Cabrales: The Prince Cheese of Spain
Cabrales cheese, also known as Quesu Cabrales, Queso de Cabrales, or Cabraliego, is a highly-prized cheese and the most international food of the Spanish northern region of Asturias, with an intense, persistent and slightly spicy flavor. In 2020, Guinness World Records awarded Cabrales the record of the most expensive cheese in the world when a piece of 2 kg was sold for 20,500€.
Cabrales cheese is a semi-hard, fatty blue natural cheese, handmade by the farmers themselves, with raw cow’s milk or with a mixture of two or three kinds of milk: cow, sheep, and goat, although cow´s milk is largely the dominant one. It resembles French cheese Roquefort.
The cheese can be made from unpasteurized cow’s milk or blended with goat and/or sheep milk. Once the cheese is made, it is placed in natural caves in the mountains to mature for two to four months. In these caves, the relative humidity is 90% and the temperature oscillates between 8º and 12º C. These conditions favor the development of penicillium-type molds in the cheese during ripening, which gives it its blue-greenish areas and streaks
Unlike other blue cheeses injected with Penicillium, Cabrales cures from the outside of the cheese to the inward. The flavor is slightly spicy, more pronounced when it is made with pure goat’s and sheep’s milk or in a mixture.
At the end of its ripening process, the cheese has the following characteristics:
- Cylindrical shape, 7 to 15 cm. high, variable diameter and weight.
- Soft, thin, creamy rind of gray color with yellow-reddish areas.
- Paste of unctuous consistency, with varying degrees of cohesion, compact and without eyes.
- Fat content is not less than 45% of the dry matter.
- The minimum moisture content of 30%.
Appellation of Origin Status (DOP)
Since 1981 it enjoys a Protected Designation of Origin (DOP) status. It is exclusively made in the heart of the Picos de Europa mountains in Asturias region, within the administrative council region of Cabrales and some villages in the Upper Peñamerella region (Peñamellera Alta): Caravés, Oceño y Rozagás. All the milk used in the production process comes exclusively from farms established in the above cited production areas and controlled by the Regulatory Council of Cabrales.
Similar cheeses are made in the area in other municipalities belonging to the province of León or Cantabria, but although they are similar cheeses, they are not Cabrales cheeses. The same happens with another very important cheese that is also made in Asturias, the Gamonéu DOP cheese, another blue cheese from the Picos de Europa area that is not Cabrales.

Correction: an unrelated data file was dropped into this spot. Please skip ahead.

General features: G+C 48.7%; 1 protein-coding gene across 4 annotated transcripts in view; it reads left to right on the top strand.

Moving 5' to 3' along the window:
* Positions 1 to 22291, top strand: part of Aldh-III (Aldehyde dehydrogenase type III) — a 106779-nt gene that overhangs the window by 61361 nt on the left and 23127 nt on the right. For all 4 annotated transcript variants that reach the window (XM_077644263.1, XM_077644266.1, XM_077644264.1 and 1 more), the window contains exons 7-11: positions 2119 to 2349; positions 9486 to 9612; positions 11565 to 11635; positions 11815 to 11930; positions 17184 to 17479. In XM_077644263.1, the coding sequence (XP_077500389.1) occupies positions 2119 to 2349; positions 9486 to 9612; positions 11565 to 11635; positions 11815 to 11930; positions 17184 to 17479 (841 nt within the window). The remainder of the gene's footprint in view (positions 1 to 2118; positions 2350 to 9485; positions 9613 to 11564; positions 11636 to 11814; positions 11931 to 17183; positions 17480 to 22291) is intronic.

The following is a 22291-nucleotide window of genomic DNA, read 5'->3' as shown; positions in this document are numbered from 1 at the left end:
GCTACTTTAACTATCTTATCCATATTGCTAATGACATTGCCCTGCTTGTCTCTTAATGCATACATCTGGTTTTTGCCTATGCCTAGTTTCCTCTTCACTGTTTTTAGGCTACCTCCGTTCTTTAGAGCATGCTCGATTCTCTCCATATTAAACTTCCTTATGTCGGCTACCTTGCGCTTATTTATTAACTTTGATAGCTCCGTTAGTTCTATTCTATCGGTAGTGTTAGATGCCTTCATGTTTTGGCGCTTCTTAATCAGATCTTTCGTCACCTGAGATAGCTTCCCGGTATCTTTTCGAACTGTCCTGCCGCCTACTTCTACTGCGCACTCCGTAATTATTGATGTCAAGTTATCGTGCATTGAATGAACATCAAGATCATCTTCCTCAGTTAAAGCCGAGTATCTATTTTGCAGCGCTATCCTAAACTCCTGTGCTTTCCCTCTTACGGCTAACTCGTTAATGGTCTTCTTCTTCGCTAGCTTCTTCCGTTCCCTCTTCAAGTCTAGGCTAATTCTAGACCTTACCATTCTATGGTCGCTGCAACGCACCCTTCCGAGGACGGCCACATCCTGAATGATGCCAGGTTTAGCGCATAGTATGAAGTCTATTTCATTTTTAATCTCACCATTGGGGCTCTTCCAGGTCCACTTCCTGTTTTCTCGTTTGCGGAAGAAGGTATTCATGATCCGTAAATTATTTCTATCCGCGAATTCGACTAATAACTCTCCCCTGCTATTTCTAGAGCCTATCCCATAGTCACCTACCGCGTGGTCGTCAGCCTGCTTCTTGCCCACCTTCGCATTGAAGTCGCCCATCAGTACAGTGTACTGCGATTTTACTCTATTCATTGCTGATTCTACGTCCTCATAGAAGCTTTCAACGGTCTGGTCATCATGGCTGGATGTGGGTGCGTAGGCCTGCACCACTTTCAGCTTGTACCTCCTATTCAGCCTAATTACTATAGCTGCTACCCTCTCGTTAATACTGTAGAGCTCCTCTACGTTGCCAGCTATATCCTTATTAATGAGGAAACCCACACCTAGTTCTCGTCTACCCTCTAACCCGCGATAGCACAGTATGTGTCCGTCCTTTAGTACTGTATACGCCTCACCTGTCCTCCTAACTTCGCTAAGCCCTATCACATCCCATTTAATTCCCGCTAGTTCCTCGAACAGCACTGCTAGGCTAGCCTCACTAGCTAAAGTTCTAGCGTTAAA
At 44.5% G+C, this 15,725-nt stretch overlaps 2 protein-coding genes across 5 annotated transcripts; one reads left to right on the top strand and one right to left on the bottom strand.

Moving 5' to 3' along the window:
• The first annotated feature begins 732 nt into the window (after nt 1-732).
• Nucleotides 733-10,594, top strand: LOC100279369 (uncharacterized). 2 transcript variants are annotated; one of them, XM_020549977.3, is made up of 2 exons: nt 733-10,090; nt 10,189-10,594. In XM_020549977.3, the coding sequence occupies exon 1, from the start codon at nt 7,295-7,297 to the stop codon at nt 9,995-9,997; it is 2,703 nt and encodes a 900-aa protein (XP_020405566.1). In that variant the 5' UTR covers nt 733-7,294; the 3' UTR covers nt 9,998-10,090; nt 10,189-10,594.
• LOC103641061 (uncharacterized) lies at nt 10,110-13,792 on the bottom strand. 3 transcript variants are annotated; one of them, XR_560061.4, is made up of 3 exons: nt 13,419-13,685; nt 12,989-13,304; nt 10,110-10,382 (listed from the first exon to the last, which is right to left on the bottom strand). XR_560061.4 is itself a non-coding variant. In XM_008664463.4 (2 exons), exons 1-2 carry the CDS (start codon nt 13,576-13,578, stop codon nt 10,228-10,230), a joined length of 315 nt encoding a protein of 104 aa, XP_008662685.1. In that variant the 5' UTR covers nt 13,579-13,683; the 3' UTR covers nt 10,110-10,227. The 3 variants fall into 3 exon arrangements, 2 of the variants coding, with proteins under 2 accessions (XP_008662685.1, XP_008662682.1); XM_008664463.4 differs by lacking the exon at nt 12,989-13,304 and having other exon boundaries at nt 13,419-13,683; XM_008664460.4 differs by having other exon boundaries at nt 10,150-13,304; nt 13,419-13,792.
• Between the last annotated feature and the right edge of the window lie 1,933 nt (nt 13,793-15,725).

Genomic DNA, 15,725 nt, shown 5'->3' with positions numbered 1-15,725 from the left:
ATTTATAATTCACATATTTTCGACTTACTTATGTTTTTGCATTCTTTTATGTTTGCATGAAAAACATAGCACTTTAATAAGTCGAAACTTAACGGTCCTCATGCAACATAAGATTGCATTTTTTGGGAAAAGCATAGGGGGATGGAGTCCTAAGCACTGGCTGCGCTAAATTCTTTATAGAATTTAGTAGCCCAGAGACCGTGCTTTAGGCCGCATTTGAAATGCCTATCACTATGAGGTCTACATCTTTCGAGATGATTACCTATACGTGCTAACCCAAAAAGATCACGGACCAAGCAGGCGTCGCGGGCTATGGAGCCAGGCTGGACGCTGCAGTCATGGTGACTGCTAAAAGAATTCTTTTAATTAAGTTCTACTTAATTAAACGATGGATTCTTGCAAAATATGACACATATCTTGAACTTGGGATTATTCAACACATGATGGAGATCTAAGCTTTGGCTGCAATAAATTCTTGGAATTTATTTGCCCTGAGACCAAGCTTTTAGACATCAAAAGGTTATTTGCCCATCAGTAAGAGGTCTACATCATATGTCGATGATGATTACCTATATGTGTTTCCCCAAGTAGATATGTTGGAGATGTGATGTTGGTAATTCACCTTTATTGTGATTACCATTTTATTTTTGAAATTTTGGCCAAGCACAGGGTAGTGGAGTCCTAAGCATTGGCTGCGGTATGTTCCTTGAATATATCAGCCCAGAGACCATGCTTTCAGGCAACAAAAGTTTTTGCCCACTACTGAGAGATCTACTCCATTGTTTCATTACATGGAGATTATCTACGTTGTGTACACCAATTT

Origins of Cabrales Cheese
There is a legend has that a farmer was storing milk in a cave when he saw a beautiful shepherdess. They fell in love and ran away to enjoy their love. Months later, he remembered that milk forgotten in the cave and found that it had been transformed into a delicious blue paste. Since then, the Cabrales farmers have been keeping the curdled milk in caves so that the mountain can work its magic.
Most likely, Cabrales cheese was born out of necessity, since at some point in its history, the locals did not have time to consume all the milk they had fresh from their herds or all the cheeses, so they realized that if left to mature in caves, they were preserved and were very good, and also noted that their consumption avoided catching diseases such as malt fever, which was transmitted before pasteurization was used.
Cabrales Cheese Characteristics
Infographic source: TasteAtlas
Shape: Cabrales cheese has a cylindrical shape with flat faces that in certain cases admit a slight concavity. The heels of the cheese are straight or slightly convex. The height of the cheese is between 7 and 15 cm (usually 7 to 10 cm high) with a diameter between 10 and 25 cm (usually of 15 to 22 cm). The relation between the diameter of the cheese and the height should be proportionate. The weight should be between 0,75 kg and 4 kg.
Rind: Cabrales cheese is ripened in natural caves with high humidity. The rind is natural, soft and thin. It should not have cracks or strange marks. The color it acquires in the caves is orange-brown to grayish, and the appearance to the touch is slimy due to the significant microbial development on the outside of the cheese during ripening. It may present microbial growths that give a red or yellow coloration at certain points.
Paste color: The paste of Cabrales cheese has an ivory-white color, which may vary depending on the type of milk used in its production. This color should be homogeneous throughout the mass. Throughout it there are areas and bluish-green streaks due to the growth of the fungus of the Penicillium genus.
Characteristics of the development of Penicillium: Penicillium should grow throughout the mass of cheese, this growth should be homogeneous. The color is bluish-green from light to dark depending on the ripening time of the cheese, but this color should not turn black. It should not show marked evidence of puncturing of the cheese mass.
Eyes and cavities: The characteristic cavities that this cheese presents, technologically necessary for a good development of the fungus, should not reach a size greater than 0,3 cm, the cheese will have small mechanical openings. As this cheese is made with raw milk, it can present fermentative eyes in the mass, but these should not be numerous to the naked eye.
The firmness of the paste depends on the ripening time, but the optimum characteristic is semi-soft to soft, unctuous, which implies that the cheese has ripened in the cave for the necessary time. The texture should be homogeneous throughout the mass and with a very fine, almost imperceptible granularity. The adherence of the cheese should be at medium-low levels.
Smell: The smell of Cabrales cheese is intense and penetrating. The predominant family is lactic, although being a cheese in whose maturation the fundamental microorganism is Penicillium, the important lipolytic work that this causes, leads to a great complexity in the compounds released. The type of milk with which the cheese has been manufactured also influences the intensity of the perceived odor, the smell is appreciated with more intensity when goat’s milk is used in its manufacture. The smell has to be clean and pleasant, spicy notes are also perceived. The development of fruity components (hazelnuts, almonds…) is very important in the quality of the smell.